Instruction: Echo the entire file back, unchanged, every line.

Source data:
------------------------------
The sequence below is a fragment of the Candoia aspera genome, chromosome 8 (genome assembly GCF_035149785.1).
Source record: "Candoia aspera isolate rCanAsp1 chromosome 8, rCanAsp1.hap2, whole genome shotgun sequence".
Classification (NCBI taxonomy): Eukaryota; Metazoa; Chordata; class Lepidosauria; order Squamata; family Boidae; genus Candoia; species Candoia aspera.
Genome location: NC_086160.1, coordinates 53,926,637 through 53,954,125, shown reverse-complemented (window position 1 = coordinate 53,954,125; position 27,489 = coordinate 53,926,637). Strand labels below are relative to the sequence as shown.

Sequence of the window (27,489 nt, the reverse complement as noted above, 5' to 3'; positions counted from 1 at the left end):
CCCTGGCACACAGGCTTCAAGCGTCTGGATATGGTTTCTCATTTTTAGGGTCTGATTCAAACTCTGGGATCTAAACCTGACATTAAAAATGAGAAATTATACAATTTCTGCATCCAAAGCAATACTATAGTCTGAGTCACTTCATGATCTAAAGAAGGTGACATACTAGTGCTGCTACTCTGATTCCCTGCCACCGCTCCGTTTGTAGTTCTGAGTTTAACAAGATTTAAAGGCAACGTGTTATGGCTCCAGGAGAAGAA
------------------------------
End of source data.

The sequence below is a fragment of the Candoia aspera genome, chromosome 8 (genome assembly GCF_035149785.1).
Source record: "Candoia aspera isolate rCanAsp1 chromosome 8, rCanAsp1.hap2, whole genome shotgun sequence".
Classification (NCBI taxonomy): Eukaryota; Metazoa; Chordata; class Lepidosauria; order Squamata; family Boidae; genus Candoia; species Candoia aspera.
Genome location: NC_086160.1, coordinates 53,926,637 through 53,954,125, shown reverse-complemented (window position 1 = coordinate 53,954,125; position 27,489 = coordinate 53,926,637). Strand labels below are relative to the sequence as shown.

Sequence of the window (27,489 nt, the reverse complement as noted above, 5' to 3'; positions counted from 1 at the left end):
CCCTGGCACACAGGCTTCAAGCGTCTGGATATGGTTTCTCATTTTTAGGGTCTGATTCAAACTCTGGGATCTAAACCTGACATTAAAAATGAGAAATTATACAATTTCTGCATCCAAAGCAATACTATAGTCTGAGTCACTTCATGATCTAAAGAAGGTGACATACTAGTGCTGCTACTCTGATTCCCTGCCACCGCTCCGTTTGTAGTTCTGAGTTTAACAAGATTTAAAGGCAACGTGTTATGGCTCCAGGAGAAGAA